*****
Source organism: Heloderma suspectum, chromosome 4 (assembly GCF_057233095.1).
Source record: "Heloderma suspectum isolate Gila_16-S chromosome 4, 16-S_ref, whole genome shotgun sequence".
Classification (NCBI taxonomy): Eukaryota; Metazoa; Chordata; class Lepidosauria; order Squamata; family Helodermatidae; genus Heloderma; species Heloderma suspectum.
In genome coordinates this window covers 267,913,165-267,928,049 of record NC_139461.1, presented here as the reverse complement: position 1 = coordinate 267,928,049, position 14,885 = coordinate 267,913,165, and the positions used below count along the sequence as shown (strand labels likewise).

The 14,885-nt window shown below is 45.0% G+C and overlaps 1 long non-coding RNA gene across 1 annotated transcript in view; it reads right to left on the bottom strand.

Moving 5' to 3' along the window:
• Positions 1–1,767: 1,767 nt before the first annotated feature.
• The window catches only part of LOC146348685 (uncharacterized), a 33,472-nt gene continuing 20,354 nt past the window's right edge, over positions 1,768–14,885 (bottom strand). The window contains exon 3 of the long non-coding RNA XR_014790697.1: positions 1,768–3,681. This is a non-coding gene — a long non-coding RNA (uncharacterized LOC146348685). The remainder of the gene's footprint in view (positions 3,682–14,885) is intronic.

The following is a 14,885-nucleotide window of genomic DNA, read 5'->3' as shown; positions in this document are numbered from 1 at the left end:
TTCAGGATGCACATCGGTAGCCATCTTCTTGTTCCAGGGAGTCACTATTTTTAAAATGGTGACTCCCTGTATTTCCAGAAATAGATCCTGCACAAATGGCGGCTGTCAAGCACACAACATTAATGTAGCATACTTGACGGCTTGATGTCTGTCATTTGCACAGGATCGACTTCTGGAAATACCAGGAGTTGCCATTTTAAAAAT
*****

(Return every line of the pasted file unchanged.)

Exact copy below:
Source organism: Heloderma suspectum, chromosome 4 (assembly GCF_057233095.1).
Source record: "Heloderma suspectum isolate Gila_16-S chromosome 4, 16-S_ref, whole genome shotgun sequence".
Classification (NCBI taxonomy): Eukaryota; Metazoa; Chordata; class Lepidosauria; order Squamata; family Helodermatidae; genus Heloderma; species Heloderma suspectum.
In genome coordinates this window covers 267,913,165-267,928,049 of record NC_139461.1, presented here as the reverse complement: position 1 = coordinate 267,928,049, position 14,885 = coordinate 267,913,165, and the positions used below count along the sequence as shown (strand labels likewise).

The 14,885-nt window shown below is 45.0% G+C and overlaps 1 long non-coding RNA gene across 1 annotated transcript in view; it reads right to left on the bottom strand.

Moving 5' to 3' along the window:
• Positions 1–1,767: 1,767 nt before the first annotated feature.
• The window catches only part of LOC146348685 (uncharacterized), a 33,472-nt gene continuing 20,354 nt past the window's right edge, over positions 1,768–14,885 (bottom strand). The window contains exon 3 of the long non-coding RNA XR_014790697.1: positions 1,768–3,681. This is a non-coding gene — a long non-coding RNA (uncharacterized LOC146348685). The remainder of the gene's footprint in view (positions 3,682–14,885) is intronic.

The following is a 14,885-nucleotide window of genomic DNA, read 5'->3' as shown; positions in this document are numbered from 1 at the left end:
TTCAGGATGCACATCGGTAGCCATCTTCTTGTTCCAGGGAGTCACTATTTTTAAAATGGTGACTCCCTGTATTTCCAGAAATAGATCCTGCACAAATGGCGGCTGTCAAGCACACAACATTAATGTAGCATACTTGACGGCTTGATGTCTGTCATTTGCACAGGATCGACTTCTGGAAATACCAGGAGTTGCCATTTTAAAAAT